His 15-minute talk outlining elements of his book, “How to Find Fulfilling Work,” offers this bit of Aristotle wisdom:

Where the needs of the world and your talents cross, there lies your vocation.

Capitalizing on such wisdom though, requires two requisite skills: 1. Ability to see and comprehend the needs of the world, and 2. Knowing one’s strengths, affinities, and talents. Toward the latter we advocate for increasing metacognition as central to empowering learners.

The former, Dr. Krznaric targets in his persuasive “The Power of Outrospection” talk. Below is the must watch RSA Animation of this talk in which he advocates for increasing empathy — for individuals and society.

He unpacks . . .

“a revolution of human relationships . . .”

“empathizing in both space and time . . .”

“scaling up empathy . . .”

and “expanding our empathetic imaginations.”

This reframing of how we look at each other and make sense of the world offers a compelling juxtaposition to the fact and test heavy approach to education currently sweeping the nation. It offers a contextual foundation from which to transform education.

Before embracing or rejecting education policy ideas, we might put it through these litmus tests:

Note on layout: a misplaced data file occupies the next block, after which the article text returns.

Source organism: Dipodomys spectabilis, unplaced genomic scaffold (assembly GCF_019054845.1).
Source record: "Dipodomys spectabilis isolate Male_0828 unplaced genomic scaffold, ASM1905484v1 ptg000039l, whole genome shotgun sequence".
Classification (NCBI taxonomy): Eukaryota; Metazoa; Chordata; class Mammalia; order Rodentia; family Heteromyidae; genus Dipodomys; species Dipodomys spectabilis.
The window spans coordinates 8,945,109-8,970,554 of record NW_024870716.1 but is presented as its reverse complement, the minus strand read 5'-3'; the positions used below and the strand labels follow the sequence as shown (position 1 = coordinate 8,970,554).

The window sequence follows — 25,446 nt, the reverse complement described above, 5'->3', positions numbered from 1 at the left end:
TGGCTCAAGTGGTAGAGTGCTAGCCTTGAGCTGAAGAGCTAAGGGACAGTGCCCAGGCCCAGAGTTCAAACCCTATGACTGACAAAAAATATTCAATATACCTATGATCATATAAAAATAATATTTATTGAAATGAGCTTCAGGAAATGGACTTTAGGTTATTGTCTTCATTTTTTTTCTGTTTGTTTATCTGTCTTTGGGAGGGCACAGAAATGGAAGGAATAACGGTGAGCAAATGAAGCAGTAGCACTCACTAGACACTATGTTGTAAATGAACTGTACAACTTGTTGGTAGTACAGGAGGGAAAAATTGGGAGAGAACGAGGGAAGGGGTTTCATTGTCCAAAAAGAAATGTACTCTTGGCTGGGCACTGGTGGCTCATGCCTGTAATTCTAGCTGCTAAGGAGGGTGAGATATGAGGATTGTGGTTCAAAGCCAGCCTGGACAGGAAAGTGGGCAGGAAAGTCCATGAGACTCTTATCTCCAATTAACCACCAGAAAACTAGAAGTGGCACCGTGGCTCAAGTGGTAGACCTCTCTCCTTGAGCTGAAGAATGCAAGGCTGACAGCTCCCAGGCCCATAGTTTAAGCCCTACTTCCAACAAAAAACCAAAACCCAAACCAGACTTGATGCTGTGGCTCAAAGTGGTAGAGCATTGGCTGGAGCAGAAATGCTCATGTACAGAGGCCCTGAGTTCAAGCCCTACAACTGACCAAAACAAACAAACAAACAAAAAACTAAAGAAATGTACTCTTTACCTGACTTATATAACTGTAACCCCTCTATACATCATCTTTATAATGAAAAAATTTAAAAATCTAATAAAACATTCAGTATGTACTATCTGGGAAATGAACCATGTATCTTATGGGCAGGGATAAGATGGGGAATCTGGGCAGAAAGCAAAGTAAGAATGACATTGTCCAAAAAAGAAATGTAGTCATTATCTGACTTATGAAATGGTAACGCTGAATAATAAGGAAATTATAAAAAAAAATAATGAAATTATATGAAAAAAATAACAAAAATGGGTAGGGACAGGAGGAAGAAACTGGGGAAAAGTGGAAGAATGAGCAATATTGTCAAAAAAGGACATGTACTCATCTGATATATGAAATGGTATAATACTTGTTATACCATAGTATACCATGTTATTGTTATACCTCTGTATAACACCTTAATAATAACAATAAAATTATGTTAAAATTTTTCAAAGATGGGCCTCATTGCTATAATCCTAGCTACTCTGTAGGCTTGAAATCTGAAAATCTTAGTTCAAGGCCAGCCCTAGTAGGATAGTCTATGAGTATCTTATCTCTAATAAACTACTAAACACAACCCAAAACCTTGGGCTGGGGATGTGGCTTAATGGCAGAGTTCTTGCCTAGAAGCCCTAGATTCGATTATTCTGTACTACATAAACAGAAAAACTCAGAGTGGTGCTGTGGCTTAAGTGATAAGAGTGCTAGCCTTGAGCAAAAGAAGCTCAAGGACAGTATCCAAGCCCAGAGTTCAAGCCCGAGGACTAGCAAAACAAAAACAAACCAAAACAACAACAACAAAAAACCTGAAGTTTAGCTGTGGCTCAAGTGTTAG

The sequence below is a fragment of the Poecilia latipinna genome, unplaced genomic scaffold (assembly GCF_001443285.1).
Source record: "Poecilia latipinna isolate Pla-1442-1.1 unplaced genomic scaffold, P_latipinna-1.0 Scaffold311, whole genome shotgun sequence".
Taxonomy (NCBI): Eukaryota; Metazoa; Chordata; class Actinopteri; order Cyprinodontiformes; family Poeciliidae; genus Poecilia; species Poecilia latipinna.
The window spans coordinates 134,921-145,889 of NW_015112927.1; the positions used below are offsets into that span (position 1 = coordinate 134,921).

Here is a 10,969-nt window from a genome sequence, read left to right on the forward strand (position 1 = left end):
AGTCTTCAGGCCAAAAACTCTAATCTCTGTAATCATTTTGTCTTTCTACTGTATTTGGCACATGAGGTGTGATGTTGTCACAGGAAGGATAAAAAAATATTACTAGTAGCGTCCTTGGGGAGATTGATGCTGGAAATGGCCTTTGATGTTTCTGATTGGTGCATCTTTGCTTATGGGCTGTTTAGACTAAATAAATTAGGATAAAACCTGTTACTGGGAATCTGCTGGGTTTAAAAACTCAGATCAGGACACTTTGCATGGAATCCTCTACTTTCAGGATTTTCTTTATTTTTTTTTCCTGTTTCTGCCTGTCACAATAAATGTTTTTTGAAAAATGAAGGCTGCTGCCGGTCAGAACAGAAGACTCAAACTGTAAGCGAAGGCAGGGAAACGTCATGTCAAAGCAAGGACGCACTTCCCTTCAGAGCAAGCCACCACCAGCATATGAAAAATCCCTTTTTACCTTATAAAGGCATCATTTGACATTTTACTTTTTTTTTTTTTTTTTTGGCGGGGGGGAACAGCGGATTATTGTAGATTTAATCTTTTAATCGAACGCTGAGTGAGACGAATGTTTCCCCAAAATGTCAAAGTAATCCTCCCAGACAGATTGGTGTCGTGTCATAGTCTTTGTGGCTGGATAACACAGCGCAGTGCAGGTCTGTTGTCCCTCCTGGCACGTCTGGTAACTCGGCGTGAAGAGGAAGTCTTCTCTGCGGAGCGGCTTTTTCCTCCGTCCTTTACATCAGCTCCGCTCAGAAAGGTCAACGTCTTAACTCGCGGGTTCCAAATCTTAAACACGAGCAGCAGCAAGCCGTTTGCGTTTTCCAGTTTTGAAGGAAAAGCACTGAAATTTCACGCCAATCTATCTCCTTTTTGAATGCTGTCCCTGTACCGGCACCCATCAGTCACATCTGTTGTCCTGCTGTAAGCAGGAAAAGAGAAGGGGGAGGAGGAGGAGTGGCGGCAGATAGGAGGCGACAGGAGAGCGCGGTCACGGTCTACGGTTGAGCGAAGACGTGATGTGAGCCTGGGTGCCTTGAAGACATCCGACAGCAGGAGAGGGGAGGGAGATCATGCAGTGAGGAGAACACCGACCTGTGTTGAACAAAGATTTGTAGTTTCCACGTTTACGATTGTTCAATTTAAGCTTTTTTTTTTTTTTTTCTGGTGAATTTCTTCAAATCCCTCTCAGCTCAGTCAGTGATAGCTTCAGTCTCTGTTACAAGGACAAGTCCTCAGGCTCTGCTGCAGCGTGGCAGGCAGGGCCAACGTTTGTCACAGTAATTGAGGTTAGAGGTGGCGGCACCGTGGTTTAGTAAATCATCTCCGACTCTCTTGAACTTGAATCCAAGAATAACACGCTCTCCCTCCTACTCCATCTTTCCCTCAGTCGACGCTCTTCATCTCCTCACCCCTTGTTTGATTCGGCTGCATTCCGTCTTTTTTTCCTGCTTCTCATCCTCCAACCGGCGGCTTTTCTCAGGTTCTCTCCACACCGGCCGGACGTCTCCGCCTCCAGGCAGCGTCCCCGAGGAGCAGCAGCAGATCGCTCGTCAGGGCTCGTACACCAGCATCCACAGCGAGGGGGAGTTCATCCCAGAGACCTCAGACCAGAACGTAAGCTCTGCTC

• How will this action be perceived and received by students?
  • Will the design and implementation of this pedagogical policy increase students’ ability to effectively recognize and seize the moment when they have reached the intersection of their talents and the needs of the world?
  • Will this increase the empathetic thinking and actions of education leaders, teachers, and, most importantly, students?

Thanks to Chris Lehman, Founding Principal of the innovative Science Leadership Academy in Philadelphia, for bringing this video to our attention. Be sure to check out the upcoming EduCon being hosted at SLA in just a few weeks. 

Image: From the RSA Animation of “The Power of Outrospection”

Paradoxical Commandments of Leadership

These “Paradoxical Commandments of Leadership” were published by Kent Keith in 1968 as a series designed for emerging student leaders. However, when it comes to efficacy, determination, grit, and tenacity — and really, just good old fashion putting vision into action — these are as true and relevant today as ever.

1. People are illogical, unreasonable, and self-centered.

Love them anyway.

2. If you do good, people will accuse you of selfish ulterior motives.

Do good anyway.

3. If you are successful, you win false friends and true enemies.

Succeed anyway.

4. The good you do today will be forgotten tomorrow.

Do good anyway.

5. Honesty and frankness make you vulnerable.

Be honest and frank anyway.

6. The biggest men with the biggest ideas can be shot down by the smallest men with the smallest minds.

Think big anyway.

7. People favor underdogs, but follow only top dogs.

Fight for a few underdogs anyway.

8. What you spend years building may be destroyed overnight.

Build anyway.

9. People really need help but may attack you if you do help them.

Help people anyway.

10. Give the world the best you have and you’ll get kicked in the teeth.

Give the world the best you have anyway.